People have learned to accept rubbish. I went to someone’s house for a barbecue a while back, and while everyone else tucked into horrible sausages from the supermarket, I’d taken along some proper butchers sausages. They were no more expensive either, because local butchers tend to give you brilliant deals – buy a few things and they tend to chuck a freebie in as well. They just like seeing people enjoying decent food.

    So out of all Mike’s excellent points, I’m most firmly in favour of “6. Moratorium on Supermarket Expansion”. Imagine if supermarkets, instead of being massive corporate beasts raking in billions of profits for poor quality food, were instead just a collection of independent butchers, fishmongers etc under one roof for our convenience. That’s the real problem here – not enough time to make a proper job of it. Who has time to pop to the shops in the daytime to get messages? Indeed, who is even able to, since they’re at work all day and the shops are shut when they get home?

    Our whole perspective on life is skewed. Technological advancements are always supposed to give us more free time, but instead they just allow our bosses to give us more work to do in the same time. We should be working shorter hours where possible, and then maybe people could spend more time shopping in local butchers, fishmongers and greengrocers, who would still exist because they wouldn’t have been driven out by the supermarkets. In the meantime, people should really try to go out at the weekend, get some decent local produce, and then maybe make yourself a big pot of something that can be frozen so you can at least heat up proper food after work, rather than ready meals with all sorts of artificial flavourings in them!

    (End food snobbery rant)

  4. I remember school meals in the 70s & 80s – vile doesn’t even begin to cover it. Cabbage boiled to the point were it resembeled a grey slop. Soya mince loaded with onion salt. Mash potatos that were so under cooked you could stick a fork in one end and use it to hammer nails in.
    Square sausage that was boiled and loaded with sage & onion. Watery soup that tasted of hot water. Custard that looked like yellow milk that had been heated up. Fish cakes that had bones in them & looked sort of “furry”. Pizza – oh gods! the Pizza! It had peas in it…PEAS!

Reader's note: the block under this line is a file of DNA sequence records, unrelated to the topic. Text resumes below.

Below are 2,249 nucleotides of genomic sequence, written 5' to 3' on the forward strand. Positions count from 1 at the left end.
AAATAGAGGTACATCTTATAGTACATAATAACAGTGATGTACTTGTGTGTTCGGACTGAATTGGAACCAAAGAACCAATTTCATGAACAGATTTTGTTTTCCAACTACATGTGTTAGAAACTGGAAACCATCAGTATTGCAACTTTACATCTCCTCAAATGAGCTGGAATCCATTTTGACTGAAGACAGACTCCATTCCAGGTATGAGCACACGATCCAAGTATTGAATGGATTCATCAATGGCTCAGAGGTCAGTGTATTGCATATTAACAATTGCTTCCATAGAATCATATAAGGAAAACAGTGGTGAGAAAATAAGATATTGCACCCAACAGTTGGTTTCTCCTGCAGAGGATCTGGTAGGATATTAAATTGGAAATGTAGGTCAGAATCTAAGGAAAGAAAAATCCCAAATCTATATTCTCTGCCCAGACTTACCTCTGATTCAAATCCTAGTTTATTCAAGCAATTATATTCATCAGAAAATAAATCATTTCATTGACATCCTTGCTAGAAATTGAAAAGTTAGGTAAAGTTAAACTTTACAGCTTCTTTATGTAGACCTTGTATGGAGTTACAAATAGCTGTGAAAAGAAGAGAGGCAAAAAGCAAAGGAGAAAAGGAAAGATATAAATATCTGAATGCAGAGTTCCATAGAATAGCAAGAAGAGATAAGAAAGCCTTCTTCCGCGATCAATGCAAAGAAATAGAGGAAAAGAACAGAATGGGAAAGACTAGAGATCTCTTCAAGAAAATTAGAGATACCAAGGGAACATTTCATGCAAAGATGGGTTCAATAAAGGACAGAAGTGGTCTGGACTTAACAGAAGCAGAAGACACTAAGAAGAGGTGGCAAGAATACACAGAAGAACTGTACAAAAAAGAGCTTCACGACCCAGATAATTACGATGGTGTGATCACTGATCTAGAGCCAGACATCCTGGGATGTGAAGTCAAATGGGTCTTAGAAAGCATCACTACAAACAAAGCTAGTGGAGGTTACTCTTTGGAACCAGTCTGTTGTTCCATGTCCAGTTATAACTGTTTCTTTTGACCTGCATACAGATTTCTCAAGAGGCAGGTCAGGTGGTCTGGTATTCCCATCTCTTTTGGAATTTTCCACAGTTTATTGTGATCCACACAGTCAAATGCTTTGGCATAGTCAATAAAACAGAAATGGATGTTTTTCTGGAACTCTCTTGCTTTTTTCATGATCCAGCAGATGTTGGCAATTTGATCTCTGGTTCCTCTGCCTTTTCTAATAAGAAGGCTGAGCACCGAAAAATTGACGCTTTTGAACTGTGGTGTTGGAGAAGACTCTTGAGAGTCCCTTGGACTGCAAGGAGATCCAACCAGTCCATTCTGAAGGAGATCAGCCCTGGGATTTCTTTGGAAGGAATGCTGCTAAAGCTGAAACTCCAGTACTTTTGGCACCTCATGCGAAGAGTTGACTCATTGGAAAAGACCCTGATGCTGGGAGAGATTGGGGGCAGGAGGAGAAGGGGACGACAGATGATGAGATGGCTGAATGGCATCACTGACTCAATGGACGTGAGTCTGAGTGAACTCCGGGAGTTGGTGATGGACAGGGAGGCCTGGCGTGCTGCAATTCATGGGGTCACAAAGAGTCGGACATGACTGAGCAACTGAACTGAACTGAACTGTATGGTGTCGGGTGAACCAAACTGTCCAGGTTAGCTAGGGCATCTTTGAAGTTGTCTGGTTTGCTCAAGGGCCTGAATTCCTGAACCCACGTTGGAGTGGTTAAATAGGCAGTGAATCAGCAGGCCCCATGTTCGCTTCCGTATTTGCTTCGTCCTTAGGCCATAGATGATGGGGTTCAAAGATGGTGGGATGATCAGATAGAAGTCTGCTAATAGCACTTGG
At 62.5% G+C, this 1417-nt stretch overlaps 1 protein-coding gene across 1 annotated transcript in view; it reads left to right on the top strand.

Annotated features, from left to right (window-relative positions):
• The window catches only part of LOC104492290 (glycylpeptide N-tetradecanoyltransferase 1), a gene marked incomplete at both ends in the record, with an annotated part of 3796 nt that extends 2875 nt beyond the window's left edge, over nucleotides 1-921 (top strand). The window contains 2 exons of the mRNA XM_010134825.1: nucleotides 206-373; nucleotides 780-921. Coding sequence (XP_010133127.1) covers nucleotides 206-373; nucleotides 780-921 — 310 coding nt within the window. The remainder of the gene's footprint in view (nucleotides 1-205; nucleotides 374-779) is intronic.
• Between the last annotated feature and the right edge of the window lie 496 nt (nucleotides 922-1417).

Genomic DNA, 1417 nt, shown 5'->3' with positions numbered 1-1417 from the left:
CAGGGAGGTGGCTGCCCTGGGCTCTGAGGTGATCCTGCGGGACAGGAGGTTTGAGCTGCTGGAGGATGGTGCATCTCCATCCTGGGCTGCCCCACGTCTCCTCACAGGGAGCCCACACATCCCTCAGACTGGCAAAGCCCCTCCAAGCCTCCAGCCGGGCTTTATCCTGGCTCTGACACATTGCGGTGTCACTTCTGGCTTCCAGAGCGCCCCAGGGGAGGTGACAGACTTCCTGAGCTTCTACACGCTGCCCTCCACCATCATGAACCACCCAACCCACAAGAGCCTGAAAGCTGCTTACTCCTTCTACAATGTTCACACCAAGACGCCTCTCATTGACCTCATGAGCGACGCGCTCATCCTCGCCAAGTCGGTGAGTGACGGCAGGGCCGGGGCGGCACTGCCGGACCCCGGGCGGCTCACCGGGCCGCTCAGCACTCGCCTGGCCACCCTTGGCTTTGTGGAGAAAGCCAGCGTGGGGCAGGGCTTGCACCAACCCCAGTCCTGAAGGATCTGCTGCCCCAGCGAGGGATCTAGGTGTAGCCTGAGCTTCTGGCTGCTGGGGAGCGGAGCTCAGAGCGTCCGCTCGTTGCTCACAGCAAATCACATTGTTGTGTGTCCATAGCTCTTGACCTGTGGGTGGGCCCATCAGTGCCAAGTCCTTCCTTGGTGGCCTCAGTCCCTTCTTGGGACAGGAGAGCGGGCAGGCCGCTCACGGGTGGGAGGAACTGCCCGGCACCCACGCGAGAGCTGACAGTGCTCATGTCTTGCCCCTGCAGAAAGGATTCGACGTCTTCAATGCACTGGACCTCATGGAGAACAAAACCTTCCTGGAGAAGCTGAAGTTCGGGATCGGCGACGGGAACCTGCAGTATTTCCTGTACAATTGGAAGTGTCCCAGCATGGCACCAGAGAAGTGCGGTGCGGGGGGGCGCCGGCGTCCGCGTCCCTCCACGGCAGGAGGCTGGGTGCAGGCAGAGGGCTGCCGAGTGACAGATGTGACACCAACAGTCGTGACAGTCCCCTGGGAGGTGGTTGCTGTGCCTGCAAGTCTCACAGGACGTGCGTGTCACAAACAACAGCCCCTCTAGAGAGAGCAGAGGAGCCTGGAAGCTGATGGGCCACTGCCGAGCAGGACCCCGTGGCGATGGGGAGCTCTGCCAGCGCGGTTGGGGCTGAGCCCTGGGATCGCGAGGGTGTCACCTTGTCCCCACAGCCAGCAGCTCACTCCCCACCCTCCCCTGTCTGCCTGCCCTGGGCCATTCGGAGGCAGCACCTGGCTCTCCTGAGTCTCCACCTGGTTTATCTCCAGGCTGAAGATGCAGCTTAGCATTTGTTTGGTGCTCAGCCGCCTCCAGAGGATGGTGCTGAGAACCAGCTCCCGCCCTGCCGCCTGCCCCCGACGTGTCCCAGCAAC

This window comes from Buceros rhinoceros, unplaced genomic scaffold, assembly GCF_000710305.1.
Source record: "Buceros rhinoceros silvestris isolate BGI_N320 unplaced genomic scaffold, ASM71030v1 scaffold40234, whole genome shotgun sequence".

Lettuce that had wilted, grey boiled eggs, a curious block of clear jelly with grated carrot through it, that to this day my dad (a chef) has no bloody idea what it was. Most of the time I would go in, see the delights on offer then leave. The only time we got something decent to eat was when the people responsible for cooking these heavenly delights went on strike and the school ordered in stuff from local bakeries.
    Proper chips instead of the carbonised bodkin points that was passed off as chips. The reason kids would rather munch down on a burger is that school food was and I suspect still is utterly vile. In the end my dad made up packed lunches for me.

    So instead of getting kids learning to cook, which they should be doing. We should be ensuring that the people we hire to do the cooking are up to a certain standard and that the kitchens have realistic budgets.

  5. I get so annoyed about the slagging off of Scottish food we have a great variance of foods here in Scotland but a lot of lazy people,who wont cook for their children.We get only the negative reporting,never the truth.OK last time I had a school dinner was 1966,and it was good and wholesome,the great magic account books is used to deny children a good school meal.We have plenty great cooks/chefs in Scotland,who can make nutritious meals at a reasonable price.The unfortunate part of this is the overpaid bookkeepers cut the allowance for food to balance the books or perhaps get them a longer holiday.Oh I was a chef for over 36 years,I might know a wee bit about it.

Comments are closed.